A Central American immigrant living in New York, in his 50s, didn't vote.  After fumbling for a reason, he finally settled on "I didn't like the choices."  Oddly, while watching the returns, he said, "I'm scared Romney is going to lose."

A government civilian in his 30s from Pennsylvania, several days before the election, said, "Obama is the lesser of two evils."  After I pointed out that Romney was a prerequisite to repeal ObamaCare, the man remarked, "Yeah, you're right, we need to do that."  Even if malleable, this Pennsylvanian offers many conservative opinions, but he doesn't vote because "you can't change anything anyway; they are all crooked."

The last comment raises the question: how many conservatives were disillusioned with Bush's policies, McCain's push for amnesty, McCain's nomination, Obama's election, and finally the failure of Tea Party representatives to force the Republican establishment to play hardball with Obama and defund ObamaCare?

Maybe the real shift was in 2006, or even as early as when President Bush Sr. reneged on his "no new taxes" pledge.  Did conservative voters abandon politics entirely because of feckless Republican leadership and the tweedle-dee, tweedle-dum approach of establishment Washington?  These voters might be "going Galt" in politics.  Those who are still voting don't trust the Republican party.

If citizens either fail to grasp the seriousness of the situation or don't believe that voting has an impact, obviously those citizens won't make the effort to vote.  Still, surely, reaching these potential votes is far easier than reaching liberal drones.

Conservatives are not outnumbered, although America might be close to the tipping point.  The liberal societal sponge vision did not win on the philosophical battlefield, even while the liberals won the election.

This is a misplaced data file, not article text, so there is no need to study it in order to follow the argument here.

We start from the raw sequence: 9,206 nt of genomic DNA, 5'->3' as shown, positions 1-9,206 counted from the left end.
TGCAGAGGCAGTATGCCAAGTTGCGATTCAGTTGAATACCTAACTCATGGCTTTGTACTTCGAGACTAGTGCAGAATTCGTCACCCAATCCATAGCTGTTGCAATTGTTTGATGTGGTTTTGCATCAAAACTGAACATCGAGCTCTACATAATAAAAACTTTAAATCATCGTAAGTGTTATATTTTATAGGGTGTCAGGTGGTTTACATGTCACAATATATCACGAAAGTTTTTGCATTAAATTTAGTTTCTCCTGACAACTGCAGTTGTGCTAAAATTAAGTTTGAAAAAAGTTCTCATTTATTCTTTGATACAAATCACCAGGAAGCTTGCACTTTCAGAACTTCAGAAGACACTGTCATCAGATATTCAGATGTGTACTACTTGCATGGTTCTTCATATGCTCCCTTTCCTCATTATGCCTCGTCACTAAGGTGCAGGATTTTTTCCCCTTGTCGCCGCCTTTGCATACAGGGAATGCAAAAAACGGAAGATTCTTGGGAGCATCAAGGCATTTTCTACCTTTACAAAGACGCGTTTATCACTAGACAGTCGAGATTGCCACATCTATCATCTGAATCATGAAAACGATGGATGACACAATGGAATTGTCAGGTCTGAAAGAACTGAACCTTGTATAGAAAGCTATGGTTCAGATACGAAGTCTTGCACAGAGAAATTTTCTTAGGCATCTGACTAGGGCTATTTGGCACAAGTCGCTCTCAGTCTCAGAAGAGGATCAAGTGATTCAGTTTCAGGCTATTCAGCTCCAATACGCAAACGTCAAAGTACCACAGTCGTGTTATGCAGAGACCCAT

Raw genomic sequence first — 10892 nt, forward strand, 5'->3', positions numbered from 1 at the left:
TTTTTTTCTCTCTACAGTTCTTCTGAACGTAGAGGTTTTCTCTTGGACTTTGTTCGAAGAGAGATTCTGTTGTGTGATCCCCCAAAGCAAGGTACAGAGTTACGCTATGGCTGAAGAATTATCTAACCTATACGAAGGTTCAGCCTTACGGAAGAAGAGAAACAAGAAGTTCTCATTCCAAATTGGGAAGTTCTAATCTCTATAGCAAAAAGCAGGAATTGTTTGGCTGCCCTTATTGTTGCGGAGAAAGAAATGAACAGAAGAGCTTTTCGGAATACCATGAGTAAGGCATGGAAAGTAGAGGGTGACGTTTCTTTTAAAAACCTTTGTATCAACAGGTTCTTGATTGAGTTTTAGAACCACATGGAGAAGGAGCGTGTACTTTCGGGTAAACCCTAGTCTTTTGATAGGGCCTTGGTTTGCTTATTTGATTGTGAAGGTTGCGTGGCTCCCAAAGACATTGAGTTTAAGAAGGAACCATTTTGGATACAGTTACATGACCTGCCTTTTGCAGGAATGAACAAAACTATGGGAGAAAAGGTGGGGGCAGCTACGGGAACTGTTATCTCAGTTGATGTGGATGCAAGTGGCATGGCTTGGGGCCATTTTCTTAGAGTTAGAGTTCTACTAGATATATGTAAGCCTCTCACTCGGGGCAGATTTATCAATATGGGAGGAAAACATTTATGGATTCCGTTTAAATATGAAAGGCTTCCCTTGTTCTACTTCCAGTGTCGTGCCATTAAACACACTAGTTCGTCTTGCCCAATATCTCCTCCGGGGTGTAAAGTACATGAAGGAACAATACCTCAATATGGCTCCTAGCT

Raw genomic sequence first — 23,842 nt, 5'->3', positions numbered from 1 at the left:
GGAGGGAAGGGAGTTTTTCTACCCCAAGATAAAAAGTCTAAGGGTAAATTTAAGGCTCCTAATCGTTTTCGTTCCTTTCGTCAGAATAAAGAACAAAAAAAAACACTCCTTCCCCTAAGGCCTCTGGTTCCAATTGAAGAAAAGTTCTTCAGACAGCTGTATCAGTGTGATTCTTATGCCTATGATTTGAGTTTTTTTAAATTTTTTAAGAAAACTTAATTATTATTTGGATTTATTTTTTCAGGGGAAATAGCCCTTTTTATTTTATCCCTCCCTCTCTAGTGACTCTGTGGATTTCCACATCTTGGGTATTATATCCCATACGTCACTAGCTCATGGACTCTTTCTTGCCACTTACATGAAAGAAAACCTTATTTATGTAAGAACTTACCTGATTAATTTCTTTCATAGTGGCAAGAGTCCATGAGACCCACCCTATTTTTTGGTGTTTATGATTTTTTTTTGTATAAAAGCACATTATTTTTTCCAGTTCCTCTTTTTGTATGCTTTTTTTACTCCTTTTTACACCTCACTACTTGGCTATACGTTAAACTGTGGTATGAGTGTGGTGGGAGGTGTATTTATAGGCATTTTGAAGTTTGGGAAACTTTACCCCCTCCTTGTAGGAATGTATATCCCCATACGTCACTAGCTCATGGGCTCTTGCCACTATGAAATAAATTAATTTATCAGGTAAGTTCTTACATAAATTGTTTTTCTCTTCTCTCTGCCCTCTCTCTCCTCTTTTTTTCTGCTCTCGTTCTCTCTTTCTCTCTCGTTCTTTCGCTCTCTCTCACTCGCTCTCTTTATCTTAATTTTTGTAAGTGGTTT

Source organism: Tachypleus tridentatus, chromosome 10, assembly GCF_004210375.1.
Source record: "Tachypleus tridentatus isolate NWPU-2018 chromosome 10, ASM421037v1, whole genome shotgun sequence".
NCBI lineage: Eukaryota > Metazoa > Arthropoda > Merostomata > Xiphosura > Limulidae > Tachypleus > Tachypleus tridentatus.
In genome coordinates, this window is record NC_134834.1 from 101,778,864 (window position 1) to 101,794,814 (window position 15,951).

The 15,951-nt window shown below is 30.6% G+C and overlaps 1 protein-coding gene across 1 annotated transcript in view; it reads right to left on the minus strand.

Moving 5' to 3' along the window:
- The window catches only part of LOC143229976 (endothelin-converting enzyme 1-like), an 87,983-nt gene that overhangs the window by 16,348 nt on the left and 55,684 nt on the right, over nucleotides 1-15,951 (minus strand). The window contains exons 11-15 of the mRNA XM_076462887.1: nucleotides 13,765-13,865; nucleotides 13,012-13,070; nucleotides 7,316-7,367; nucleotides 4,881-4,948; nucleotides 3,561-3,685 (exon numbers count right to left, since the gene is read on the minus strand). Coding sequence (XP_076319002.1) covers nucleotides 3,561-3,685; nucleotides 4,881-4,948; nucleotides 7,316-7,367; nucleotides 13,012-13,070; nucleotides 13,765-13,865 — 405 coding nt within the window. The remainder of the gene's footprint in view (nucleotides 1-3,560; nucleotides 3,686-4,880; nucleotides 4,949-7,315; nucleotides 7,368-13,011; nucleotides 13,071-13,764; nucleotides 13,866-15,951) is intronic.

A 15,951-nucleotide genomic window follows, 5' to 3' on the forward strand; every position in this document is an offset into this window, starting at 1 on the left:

There are at least three options in how conservatives respond to the election results:

First, conservatives can take the Tucker Carlson, David Frum, and Bill Kristol approach by nominating even more moderate Republicans and shamelessly pandering to disparate constituent groups, hoping to cobble together a larger coalition than liberals.

...and toward what end?  Abandoning core principles can only undermine conservatives' credibility, and liberals will just choose to demonize right-leaning candidates on other issues.  Even if the cave and pander strategy is successful, then what is the difference between the parties?  What is achieved?

A variation on this approach is to give up entirely.  There was no shortage of conservatives willing to do that late Tuesday.

Second, conservatives can focus on how to approach the electorate who, according to exit polls, really believed that Romney was going to ban the sale of birth control pills and condoms, who favored expanding ObamaCare, and who believed that Bush is still responsible for the economic mess.

A more viable variation on this is, as Sarah Palin pointed out, to realize that media bias is so severe that conservatives can't communicate with voters.  By implication, to succeed in future elections, conservatives need to find a way to bypass the liberal "lamestream" media and reach low-information voters who get their news from Comedy Central and MSNBC.  Brent Bozell at Media Research Center has spent 25 years trying to combat liberal media bias.  Glenn Beck is leading in this direction in creating a new media network.  Being a trendsetter and controlling the new "cool" is a daunting task.